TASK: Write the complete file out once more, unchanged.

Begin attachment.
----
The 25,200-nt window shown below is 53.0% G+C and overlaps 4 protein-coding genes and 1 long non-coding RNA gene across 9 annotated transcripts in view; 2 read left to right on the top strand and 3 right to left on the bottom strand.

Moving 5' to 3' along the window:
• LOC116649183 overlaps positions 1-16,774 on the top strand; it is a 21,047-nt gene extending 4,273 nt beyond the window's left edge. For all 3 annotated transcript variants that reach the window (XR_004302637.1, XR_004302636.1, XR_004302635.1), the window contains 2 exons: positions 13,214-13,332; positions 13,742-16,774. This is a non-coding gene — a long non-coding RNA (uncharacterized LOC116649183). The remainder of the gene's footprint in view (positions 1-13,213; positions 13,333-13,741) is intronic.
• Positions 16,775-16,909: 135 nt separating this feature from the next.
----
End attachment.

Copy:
The 25,200-nt window shown below is 53.0% G+C and overlaps 4 protein-coding genes and 1 long non-coding RNA gene across 9 annotated transcripts in view; 2 read left to right on the top strand and 3 right to left on the bottom strand.

Moving 5' to 3' along the window:
• LOC116649183 overlaps positions 1-16,774 on the top strand; it is a 21,047-nt gene extending 4,273 nt beyond the window's left edge. For all 3 annotated transcript variants that reach the window (XR_004302637.1, XR_004302636.1, XR_004302635.1), the window contains 2 exons: positions 13,214-13,332; positions 13,742-16,774. This is a non-coding gene — a long non-coding RNA (uncharacterized LOC116649183). The remainder of the gene's footprint in view (positions 1-13,213; positions 13,333-13,741) is intronic.
• Positions 16,775-16,909: 135 nt separating this feature from the next.